The Last Supper: I’d like that Supersized

Art professors weigh in on study of increased food portions in Last Supper paintings

Apr. 9, 2010 By Jenna Bartlo

Who knew the Last Supper would be pulled into the oft-joked-about, but rather serious question of supersized food portions and obesity? A recent study revealing food portions have increased by 69 percent in depictions of the Last Supper over the past 1,000 years has done just that. Apparently, the disciples and Jesus may have enjoyed a much larger meal — if they had only waited for Leonardo da Vinci’s painting completed in 1498 or more so Titian’s depiction in 1544, which seems to be a royal feast.

The study spotlights the physical size of the food; however, art history has a significant impact on the depiction of the food, which appears not to be addressed from the research, according to Biola art professors.

Conducted by brothers Brian Wansink, a professor of consumer behavior at Cornell University and director of the school’s Food and Brand Lab, and Craig Wansink, a professor of religious studies at Virginia Wesleyan College and a Presbyterian pastor, the study shows that main courses grew by 69 percent, plates grew by 66 percent and bread grew by 23 percent within 52 Last Supper paintings. The study, published in “The International Journal of Obesity,” used computer technology to compare how much food was in front of the disciples in the paintings through calculating the sizes of the disciples’ heads, plates, meals and bread size.

“The last thousand years have witnessed dramatic increases in the production, availability, safety, abundance and affordability of food,” Brian told The Guardian. “We think that as art imitates life, these changes have been reflected in paintings of history’s most famous dinner.”

Jonathan Anderson, an assistant professor of art at Biola, explained that Western Europe had massive economic success and expansion in the 16th century, which the study highlights as the century of largest expansion of food portion-sizes in the paintings. 

“So, it seems to me that we can read into these images as indicating something about the ways the communities in question consumed and valued food,” said Anderson. Furthermore, he mentioned there were numerous paintings in the 16th century devoted to the subject of Jesus in the home of Mary and Martha — painted by some of the same artists whose Last Supper images were looked at for the study — in which food takes prominence.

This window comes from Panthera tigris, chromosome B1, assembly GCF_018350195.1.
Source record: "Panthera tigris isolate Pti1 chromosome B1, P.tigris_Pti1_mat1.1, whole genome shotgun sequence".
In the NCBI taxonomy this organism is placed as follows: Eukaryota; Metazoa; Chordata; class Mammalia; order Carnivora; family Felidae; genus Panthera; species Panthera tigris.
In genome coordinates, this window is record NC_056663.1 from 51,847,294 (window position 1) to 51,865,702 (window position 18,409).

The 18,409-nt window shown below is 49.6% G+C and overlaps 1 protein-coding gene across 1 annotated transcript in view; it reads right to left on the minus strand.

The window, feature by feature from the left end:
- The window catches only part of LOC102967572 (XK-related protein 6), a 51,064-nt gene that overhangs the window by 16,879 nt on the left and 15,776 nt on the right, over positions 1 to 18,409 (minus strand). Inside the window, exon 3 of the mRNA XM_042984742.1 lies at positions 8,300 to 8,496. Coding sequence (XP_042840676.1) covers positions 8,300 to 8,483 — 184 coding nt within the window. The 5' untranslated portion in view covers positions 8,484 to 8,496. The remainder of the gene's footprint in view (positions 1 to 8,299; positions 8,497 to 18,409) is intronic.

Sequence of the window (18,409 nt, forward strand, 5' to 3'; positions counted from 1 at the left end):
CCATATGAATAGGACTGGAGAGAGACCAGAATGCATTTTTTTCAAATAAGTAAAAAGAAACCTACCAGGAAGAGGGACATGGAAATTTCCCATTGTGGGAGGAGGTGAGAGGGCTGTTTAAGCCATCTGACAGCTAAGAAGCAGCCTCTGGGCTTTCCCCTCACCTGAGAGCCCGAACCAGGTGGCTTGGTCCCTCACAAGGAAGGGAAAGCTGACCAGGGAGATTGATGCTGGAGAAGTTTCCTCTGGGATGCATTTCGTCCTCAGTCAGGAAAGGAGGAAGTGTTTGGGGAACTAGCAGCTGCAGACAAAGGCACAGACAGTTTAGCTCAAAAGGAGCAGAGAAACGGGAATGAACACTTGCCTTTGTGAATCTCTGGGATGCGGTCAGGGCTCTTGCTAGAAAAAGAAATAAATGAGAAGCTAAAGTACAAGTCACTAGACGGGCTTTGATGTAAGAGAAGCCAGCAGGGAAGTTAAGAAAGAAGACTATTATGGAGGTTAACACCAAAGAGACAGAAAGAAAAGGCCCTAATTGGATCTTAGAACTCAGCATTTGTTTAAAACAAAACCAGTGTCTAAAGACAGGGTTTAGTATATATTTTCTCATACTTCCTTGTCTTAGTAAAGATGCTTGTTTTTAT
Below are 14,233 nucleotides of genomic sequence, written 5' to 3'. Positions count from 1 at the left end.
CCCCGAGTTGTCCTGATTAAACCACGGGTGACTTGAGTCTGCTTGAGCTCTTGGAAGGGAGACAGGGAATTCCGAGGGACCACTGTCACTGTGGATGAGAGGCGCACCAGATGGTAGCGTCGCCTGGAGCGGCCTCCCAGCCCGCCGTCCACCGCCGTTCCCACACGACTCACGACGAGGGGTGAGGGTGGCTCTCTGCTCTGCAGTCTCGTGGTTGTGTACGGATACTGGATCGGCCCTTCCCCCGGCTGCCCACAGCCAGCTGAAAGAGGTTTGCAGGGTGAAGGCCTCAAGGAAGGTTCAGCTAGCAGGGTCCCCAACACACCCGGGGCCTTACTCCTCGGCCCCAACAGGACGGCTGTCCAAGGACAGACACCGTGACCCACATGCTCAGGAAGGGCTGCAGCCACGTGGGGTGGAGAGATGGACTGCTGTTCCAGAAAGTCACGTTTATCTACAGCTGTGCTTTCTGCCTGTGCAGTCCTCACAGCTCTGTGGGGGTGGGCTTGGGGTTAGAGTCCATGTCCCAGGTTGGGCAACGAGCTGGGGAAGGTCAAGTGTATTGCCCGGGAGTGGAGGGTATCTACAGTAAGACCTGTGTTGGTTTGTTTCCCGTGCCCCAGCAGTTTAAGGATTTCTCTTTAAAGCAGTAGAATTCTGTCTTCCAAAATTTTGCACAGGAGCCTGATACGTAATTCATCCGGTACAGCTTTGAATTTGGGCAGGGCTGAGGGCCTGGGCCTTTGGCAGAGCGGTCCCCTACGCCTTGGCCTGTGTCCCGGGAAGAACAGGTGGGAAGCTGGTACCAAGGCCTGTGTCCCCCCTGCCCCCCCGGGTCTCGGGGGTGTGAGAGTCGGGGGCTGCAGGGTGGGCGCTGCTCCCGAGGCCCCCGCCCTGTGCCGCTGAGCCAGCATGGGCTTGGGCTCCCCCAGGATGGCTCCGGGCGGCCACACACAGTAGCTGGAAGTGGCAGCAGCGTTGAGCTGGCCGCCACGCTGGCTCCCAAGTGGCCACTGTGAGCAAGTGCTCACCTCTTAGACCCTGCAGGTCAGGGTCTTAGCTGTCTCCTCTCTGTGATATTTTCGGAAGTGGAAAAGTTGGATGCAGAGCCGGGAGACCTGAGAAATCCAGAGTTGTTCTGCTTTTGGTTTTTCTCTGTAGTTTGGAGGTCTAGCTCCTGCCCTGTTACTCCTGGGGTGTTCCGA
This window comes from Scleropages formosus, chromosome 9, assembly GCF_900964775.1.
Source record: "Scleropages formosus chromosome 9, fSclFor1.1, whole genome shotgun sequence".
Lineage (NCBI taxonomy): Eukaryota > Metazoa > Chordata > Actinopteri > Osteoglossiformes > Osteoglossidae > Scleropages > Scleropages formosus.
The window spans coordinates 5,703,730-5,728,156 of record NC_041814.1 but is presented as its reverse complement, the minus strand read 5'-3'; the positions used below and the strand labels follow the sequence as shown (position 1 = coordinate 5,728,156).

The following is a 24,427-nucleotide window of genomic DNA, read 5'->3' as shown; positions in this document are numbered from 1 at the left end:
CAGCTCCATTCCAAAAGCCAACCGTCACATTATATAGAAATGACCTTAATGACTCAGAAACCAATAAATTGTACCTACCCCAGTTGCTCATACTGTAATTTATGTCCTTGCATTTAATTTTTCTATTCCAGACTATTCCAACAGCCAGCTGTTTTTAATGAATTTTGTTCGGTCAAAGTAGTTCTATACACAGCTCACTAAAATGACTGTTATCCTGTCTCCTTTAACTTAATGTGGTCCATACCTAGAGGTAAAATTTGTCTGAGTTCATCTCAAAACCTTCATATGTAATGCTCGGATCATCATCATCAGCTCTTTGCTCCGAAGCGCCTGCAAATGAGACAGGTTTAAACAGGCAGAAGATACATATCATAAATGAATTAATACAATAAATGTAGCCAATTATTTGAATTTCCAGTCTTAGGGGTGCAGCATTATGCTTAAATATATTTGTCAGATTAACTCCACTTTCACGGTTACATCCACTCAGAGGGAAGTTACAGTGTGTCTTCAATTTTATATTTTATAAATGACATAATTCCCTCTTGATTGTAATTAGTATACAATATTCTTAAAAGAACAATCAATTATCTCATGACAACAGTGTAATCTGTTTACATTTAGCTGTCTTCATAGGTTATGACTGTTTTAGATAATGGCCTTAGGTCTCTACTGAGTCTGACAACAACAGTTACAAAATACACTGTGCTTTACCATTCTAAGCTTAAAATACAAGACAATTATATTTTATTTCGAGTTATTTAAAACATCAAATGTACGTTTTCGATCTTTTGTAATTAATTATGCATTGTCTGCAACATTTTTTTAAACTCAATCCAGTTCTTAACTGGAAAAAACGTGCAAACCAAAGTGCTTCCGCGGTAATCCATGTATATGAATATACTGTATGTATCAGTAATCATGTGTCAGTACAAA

“In each of these paintings, the preparation of lots of food is in the foreground and then — given the apparent meaning of Jesus words to Martha in Luke 10:38-42 — deeply called into question,” he said. 

Illustrating the current tendency for people to eat larger portions on bigger plates, the findings show the trend has gradually developed over the millennium leading to increased obesity.

 “I think people assume that increased serving sizes, or ‘portion distortion’, is a recent phenomenon,” Brian told The Times Online. “But this research indicates that it’s a general trend for at least the last millennium.”

However, a factor that must be looked at in this study is how different cultures and time periods related food specifically to the celebration of the Eucharist, a variable seemingly missing in the study, though briefly mentioned at the end of the study, said Anderson.

“Because they’ve chosen Last Supper images specifically, bound up in those images is not simply a historical record of food portion-sizes, but also the degree to which a given community understood the Eucharist as a ‘feast’,” said Anderson. “This is a very particular meal being depicted.”

This is a significant variable absent in the study since different communities related food to this celebration differently. Craig did say  — in an interview with The New York Times — that he believes food took on increasing prominence.

“We can say that plates and the amounts grow in the paintings,” he said. “Does that mean in terms of the actual culture and time that food itself increased? I don’t think we have the social and historical data to back that up. But we do have the data to show that food took on increasing prominence.”

Even if food did not actually increase in size, the average person grew during the study’s 1,000 year time period, which would even have an impact on this conversation, said Jonathan Puls, associate professor of art history and painting at Biola.   

“I am about a foot taller than the typical Medieval European male, so I consume more food, so there may be any number of ‘apples to oranges’ comparisons in a study like this,” said Puls. 

He also indicated the proportionate size of the food may not mean more food, but just that the food is taking up more of the canvas.

“If we also think about the development of linear perspective — which happened in the middle of their test sample — and put it together with the fact that the table is almost always in the foreground of such paintings, the increase in size might be attributable to the needs of foreshortening,” he said.

Anderson and Puls both find the study interesting even if the study could have used a larger helping of art history.

“I just want us to not lose sight of the fact that Last Supper paintings were intended for very specific purposes, and thus they might say as much about these communities’ theology of food than their consumption of it per se – though, of course, the two are interrelated,” said Anderson.

Written by Jenna Bartlo, Media Relations Coordinator. Jenna can be reached at (562) 777-4061 or through email at jenna.l.bartlo@biola.edu.

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